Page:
The context is parenteral narcotic analgesia, medications that are administered intramuscularly and intravenously for pain management in labour (Tiziani, 2017). Narcotic analgesia, such as opioid drugs, act by mimicking endogenous endorphins and stimulate opioid receptors in the central nervous system to reduce the receiver’s sensibility to pain, without causing loss of consciousness or inhibiting sensation (Bullock & Manias, 2016; Rankin, 2017). At present, the types of narcotic analgesia used during labour are dependent on drug availability and hospital policy, but generally include morphine, pethidine, fentanyl and, at times, their derivatives (Bullock & Manias, 2016; Government of South Australia, n.d; Queensland Clinical Guidelines, 2017; Smith et al., 2018). Side effects of narcotic drugs are reported as nausea, vomiting, drowsiness, delayed gastric emptying, reduced fetal heart rate variability, depression of the baby’s respiratory centre at birth, and potential impairment of breastfeeding (Bullock & Manias, 2016; Rankin, 2017), although these may vary depending on the drug used (Anderson, 2011; Smith et al., 2018). It is important to note that pethidine is reported as the most commonly used narcotic analgesia, however, its use is controversial in labour due to the frequency of its neonatal side effects, namely respiratory depression, sedation, and suboptimal breastfeeding behaviours (Rowe et al., 2016).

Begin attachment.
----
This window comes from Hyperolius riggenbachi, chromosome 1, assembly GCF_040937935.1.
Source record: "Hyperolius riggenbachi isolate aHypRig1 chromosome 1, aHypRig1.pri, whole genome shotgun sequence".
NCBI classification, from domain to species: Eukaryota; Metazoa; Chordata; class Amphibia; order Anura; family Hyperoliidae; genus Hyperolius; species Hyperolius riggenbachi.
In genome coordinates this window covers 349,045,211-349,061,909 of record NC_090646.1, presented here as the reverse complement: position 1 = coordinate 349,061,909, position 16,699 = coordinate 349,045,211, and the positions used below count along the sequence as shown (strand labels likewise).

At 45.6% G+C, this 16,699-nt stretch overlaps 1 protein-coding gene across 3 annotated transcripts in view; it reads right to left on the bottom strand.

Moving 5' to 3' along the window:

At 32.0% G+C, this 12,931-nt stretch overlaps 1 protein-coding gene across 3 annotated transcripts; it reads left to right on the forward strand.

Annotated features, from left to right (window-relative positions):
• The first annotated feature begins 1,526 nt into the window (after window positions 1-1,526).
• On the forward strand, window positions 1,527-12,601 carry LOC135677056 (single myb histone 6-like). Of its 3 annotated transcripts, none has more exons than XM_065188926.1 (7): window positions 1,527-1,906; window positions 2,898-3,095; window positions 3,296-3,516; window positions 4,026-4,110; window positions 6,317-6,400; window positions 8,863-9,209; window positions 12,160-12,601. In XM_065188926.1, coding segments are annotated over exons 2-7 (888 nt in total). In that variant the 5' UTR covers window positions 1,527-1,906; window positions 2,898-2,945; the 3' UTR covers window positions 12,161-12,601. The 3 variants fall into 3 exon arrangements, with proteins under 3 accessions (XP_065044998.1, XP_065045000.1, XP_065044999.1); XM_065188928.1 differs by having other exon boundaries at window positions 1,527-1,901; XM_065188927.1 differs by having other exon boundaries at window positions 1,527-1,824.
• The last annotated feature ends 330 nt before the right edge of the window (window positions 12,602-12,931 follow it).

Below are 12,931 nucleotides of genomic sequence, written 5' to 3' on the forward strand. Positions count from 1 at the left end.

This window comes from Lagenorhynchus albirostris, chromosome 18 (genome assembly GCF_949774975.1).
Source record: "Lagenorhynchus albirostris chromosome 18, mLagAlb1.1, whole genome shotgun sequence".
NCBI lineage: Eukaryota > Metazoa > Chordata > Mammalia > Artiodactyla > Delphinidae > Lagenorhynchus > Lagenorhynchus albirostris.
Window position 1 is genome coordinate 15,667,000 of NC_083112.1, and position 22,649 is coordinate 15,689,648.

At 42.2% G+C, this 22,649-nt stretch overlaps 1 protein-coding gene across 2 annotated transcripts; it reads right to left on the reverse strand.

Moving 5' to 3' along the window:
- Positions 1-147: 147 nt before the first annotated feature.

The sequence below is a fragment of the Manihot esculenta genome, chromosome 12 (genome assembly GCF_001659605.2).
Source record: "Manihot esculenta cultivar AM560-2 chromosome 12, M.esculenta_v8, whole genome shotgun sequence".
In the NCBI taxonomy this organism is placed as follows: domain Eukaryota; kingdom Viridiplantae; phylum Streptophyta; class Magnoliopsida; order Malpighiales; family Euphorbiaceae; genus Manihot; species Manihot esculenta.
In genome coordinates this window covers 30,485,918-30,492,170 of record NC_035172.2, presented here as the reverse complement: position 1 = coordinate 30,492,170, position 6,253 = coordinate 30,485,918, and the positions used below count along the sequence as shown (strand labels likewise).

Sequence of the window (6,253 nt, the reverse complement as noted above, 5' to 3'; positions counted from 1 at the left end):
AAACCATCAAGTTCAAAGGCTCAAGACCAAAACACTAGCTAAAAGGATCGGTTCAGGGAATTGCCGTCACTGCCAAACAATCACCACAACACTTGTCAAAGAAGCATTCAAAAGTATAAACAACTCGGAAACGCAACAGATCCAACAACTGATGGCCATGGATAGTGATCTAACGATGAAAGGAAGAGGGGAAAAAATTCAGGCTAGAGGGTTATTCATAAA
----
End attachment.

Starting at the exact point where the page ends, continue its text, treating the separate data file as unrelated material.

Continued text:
Research indicates that the use of injectable narcotics for analgesia in labour is declining due to the availability, and potential preference, of epidural analgesia (Quach et al., 2020). Despite this, an analysis of Australia’s latest perinatal data reveals that 14% (32, 361) of women who gave birth in 2018 received parenteral narcotic analgesia in labour (Australian Institute of Health and Welfare, 2020). This highlights a significant number of mother-infant dyads whose breastfeeding journey may be negatively affected.